Gov. Bob Taft's estimate that ending income tax reciprocity will gain $35.8 million in tax revenues over two years - and help plug the state's $4 billion deficit - is outdated and probably inaccurate.
Despite more recent tax data being available, state officials have not calculated a more up-to-date projection.
The Ohio Department of Taxation arrived at the $17.9 million-a-year projection using commuting data from the 1990 census and income tax patterns from 1991.
The department's math:
According to the 1990 census, almost 122,000 residents of Kentucky, Indiana, Michigan, Pennsylvania and West Virginia commuted into Ohio for work every day. But after 90,000 Ohio residents left to work in those states, Ohio still gained a net 32,000 workers in Ohio.
For tax year 1991, about 18,800 residents of those states filed nonresident tax returns to Ohio to reclaim income tax erroneously withheld for Ohio. From those returns, state tax officials figured that those nonresidents would owe $11.8 million in Ohio taxes without reciprocity.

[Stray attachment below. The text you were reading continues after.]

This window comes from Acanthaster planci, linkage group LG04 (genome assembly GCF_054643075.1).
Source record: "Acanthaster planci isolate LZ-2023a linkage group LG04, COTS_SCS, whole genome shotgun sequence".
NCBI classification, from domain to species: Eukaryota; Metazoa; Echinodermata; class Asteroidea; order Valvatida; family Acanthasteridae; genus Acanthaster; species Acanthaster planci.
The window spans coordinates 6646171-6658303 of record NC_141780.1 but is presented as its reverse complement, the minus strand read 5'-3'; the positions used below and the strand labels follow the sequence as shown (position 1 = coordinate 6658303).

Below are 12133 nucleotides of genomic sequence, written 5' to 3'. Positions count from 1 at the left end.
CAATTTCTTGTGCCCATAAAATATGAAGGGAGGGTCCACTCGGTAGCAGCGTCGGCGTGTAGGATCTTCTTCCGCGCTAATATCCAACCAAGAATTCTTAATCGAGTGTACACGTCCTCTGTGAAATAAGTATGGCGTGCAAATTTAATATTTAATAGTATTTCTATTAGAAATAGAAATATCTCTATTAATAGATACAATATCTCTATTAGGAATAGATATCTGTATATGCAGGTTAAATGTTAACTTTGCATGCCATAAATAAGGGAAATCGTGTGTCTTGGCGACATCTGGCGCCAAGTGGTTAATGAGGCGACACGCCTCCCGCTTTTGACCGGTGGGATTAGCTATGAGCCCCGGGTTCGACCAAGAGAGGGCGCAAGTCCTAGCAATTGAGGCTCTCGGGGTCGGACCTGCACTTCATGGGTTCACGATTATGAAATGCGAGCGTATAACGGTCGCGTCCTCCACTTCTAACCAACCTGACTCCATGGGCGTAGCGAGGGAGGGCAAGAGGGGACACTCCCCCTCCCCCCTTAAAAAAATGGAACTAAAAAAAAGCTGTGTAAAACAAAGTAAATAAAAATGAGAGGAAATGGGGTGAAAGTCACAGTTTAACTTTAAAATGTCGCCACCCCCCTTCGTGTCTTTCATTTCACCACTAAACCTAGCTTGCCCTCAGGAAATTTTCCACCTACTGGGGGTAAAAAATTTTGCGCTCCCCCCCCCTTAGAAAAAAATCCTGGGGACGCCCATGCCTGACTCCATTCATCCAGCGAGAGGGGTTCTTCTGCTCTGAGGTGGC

Extrapolating that group of 18,800 residents to the group of 32,000 total commuters, tax gurus came up with $20 million. After subtracting the 10.5 percent that goes to local government assistance funds, $17.9 million would be left for Ohio's general fund.
But this calculation is already outdated since the U.S. Census released its latest study on commuting patterns just last week. According to the 2000 Census, Ohio gains only 26,700 out-of-state commuters every day.
Officials from the Department of Taxation have not updated their estimate from the 1991 tax year on how much commuters would owe in Ohio taxes.
But using their original estimate, those 26,700 commuters should bring in only $15 million a year to state coffers without reciprocity. Greater Cincinnati's Northern Kentucky commuters alone will add $14.5 million to the pot.
Overall, however, that would cover less than 0.4 percent of Ohio's projected budget shortfall.
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